It could be a scene from a James Bond movie. But make no mistake, the new BMW-7 series advert, which features catwalk models, futuristic cityscapes and a luxury marina, is a paean to innovation – and not the world’s favourite spy. [i] That’s not to say that the new 7-series would not look out of place in a Bond movie. While most manufacturers offer a wide range of intelligent services and apps, including Internet or Real Time Traffic Information, BMW’s new 7-Series is fitted with a state-of-the-art Gesture Control system, which allows driver to zoom into maps and answer phone calls with a wave of the hand.[ii] Another impressive feature is BMW’s newly developed Display Key, which enables the driver to park the car in the tightest of spaces without actually being in the vehicle.
The ad, which showcases these new technologies is only a minute long and contains just seven sentences of voice-over. However, it powerfully communicates BMW’s position as one of the world’s great innovators. “At BMW we believe the best way to predict the future is to create it,” concludes the narrator. Perhaps this last line illustrates exactly why BMW is such a successful innovator. It’s all about how the company sets out to create the future. In my new book, ‘The 4 Lenses of Innovation’, I identify four key business perspectives that are prerequisites if a company is going to truly realise innovation and growth, and BMW exemplifies all four of them.
First, is the ability to ‘Challenge Orthodoxies’ – the tendency to question and overturn common assumptions inside an industry about how things are ‘supposed’ to be done. BMW has shown repeatedly that its teams are willing to challenge even the most deeply entrenched beliefs and industry practices, and to explore new and perhaps highly unconventional answers.
The second perspective - or innovation ‘lens’ – is called ‘Harnessing Trends’. BMW has demonstrated that it is very good at spotting patterns of change that could substantially change the rules of the game. One of which, of course, is the recent move toward electric vehicles – an area where BMW responded with its characteristic ‘supercar’ approach, rather than with small, environmentally-conscious vehicles like Toyota’s Prius.
The third lens is the capacity for ‘Leveraging Resources’ in new and exciting ways. BMW thinks of itself as a portfolio of skills and assets that can always be stretched into new innovative growth opportunities, rather than pigeonholing itself with a particular product or brand offering for specific markets. Mini is a great example of taking such a broader perspective. This lens is also about looking beyond your own resources by partnering with other companies who can add new competencies and assets that enhance your own capabilities. A couple of years back, for example, BMW teamed up with Dainese, the Italian manufacturer of protective wear for motorcycling, mountain biking and downhill skiing, to design a motorcycle suit with integrated airbags.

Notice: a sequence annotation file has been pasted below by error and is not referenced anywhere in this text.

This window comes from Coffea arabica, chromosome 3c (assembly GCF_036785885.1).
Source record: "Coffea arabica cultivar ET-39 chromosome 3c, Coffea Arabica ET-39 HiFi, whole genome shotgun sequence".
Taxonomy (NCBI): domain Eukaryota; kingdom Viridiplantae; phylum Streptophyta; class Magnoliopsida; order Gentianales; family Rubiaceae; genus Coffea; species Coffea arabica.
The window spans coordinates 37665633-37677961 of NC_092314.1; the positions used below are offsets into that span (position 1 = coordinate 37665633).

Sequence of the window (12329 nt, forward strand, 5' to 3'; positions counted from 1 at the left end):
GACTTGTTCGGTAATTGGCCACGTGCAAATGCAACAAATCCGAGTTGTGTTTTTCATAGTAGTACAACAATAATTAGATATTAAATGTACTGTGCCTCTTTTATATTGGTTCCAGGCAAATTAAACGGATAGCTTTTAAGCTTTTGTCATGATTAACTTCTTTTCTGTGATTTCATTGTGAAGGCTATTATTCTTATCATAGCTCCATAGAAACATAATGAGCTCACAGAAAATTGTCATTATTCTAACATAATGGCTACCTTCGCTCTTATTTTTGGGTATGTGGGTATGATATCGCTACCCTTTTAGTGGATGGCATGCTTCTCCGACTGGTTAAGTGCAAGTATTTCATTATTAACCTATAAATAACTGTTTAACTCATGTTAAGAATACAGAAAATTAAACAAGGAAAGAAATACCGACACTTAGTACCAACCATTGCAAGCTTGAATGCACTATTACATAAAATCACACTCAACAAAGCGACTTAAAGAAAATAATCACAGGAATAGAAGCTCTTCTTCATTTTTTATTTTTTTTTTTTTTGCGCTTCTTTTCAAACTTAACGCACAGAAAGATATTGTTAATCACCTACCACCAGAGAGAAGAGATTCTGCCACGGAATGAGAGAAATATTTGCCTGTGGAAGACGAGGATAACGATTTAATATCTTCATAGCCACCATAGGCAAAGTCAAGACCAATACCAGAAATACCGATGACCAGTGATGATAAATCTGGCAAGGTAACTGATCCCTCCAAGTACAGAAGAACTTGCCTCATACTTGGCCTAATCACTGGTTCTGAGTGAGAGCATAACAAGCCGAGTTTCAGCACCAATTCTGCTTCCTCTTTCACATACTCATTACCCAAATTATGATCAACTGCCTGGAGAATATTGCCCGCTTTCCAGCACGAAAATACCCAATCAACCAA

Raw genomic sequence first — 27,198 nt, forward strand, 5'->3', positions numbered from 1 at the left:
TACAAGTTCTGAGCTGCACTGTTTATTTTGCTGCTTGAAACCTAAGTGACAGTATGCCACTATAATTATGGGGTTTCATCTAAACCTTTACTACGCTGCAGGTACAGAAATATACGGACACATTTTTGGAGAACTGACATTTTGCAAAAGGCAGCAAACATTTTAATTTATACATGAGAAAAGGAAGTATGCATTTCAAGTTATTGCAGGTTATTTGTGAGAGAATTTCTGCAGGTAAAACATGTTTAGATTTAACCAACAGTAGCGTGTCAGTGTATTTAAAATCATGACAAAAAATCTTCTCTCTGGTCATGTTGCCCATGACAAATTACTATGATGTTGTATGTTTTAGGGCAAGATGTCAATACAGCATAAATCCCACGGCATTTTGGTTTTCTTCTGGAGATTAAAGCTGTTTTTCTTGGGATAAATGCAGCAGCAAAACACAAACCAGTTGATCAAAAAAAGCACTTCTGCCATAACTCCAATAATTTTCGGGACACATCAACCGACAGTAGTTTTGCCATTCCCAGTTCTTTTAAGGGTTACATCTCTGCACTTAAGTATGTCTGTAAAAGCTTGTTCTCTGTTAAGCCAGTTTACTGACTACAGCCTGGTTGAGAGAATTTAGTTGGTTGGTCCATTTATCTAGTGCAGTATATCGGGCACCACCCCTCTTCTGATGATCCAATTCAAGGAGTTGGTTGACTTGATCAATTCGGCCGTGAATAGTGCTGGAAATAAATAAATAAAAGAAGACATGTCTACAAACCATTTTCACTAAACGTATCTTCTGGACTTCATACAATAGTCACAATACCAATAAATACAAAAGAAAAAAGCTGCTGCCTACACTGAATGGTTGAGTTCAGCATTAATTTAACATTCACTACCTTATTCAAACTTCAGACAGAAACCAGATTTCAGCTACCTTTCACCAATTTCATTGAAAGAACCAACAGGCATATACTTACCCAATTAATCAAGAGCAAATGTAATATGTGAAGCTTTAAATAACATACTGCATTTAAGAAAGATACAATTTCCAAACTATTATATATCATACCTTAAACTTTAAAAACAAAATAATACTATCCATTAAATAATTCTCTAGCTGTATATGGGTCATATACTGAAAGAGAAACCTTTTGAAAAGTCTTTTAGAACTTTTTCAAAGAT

The fourth lens – ‘Understanding Needs’ – is almost the ‘Holy Grail’ of innovation. It’s really about learning to live inside the customer’s skin, empathizing with unarticulated feelings and identifying unmet needs. BMW tries to put itself in the driving seat in order to feel the customer’s ‘pain points’ and to design solutions from the customer backward – all with the goal of creating the ultimate driving experience, or what the company refers to as ‘the joy of driving’. This also means matching new technological possibilities, as they become available, to unmet customer needs. The state-of-the-art features mentioned above – BMW’s Gesture Control system and its Display Key for automated parking – are excellent examples.
BMW: An Innovation Giant
If you’re still doubting the fact that BMW is an innovation giant, then take a look at the Boston Consulting Group’s (BCG) latest innovation league table. There are now four established Original Equipment Manufacturers (OEM) ranked in the top 10 companies in BCG's latest global innovation study, and seven are ranked in the top 50. And BMW? BCG ranks the Munich-based automaker as the seventh most innovative company on the planet, and the third most innovative car manufacturer in the world (Only Toyota and Tesla rank higher).[iii]
BMW: Investing in its future
So how has BMW become such a trailblazer for invention, and what exactly is it doing that sets it apart from its rivals? BMW Group recognises that breaking new ground comes at a cost. Indeed it knows that it cannot be achieved without a world-class Research & Development operation. According to the ‘Innovation Leaders’ website, BMW currently spends around 2,300 Euro per car to ensure that innovation remains at the heart of everything it does.[iv]
BMW: A history of Invention
Let me also dispel the myth that championing innovation is something fairly new for BMW. It isn’t. BMW has been at the forefront of invention since it was founded in 1916 [v] and has always believed in implementing leading-edge technology to enhance the driving experience for its customers. For example, the company was one of the pioneers of electric vehicle development. In 1972, nearly 30 years before Tesla was founded, BMW first realised the dream of electrification when it introduced its 1602e model.[vi] In being one of the first car manufacturers to develop a fully functioning electric vehicle, BMW has forged a reputation in the automotive industry for harnessing new trends – the second lens of innovation.
BMW: Fostering a culture of electrification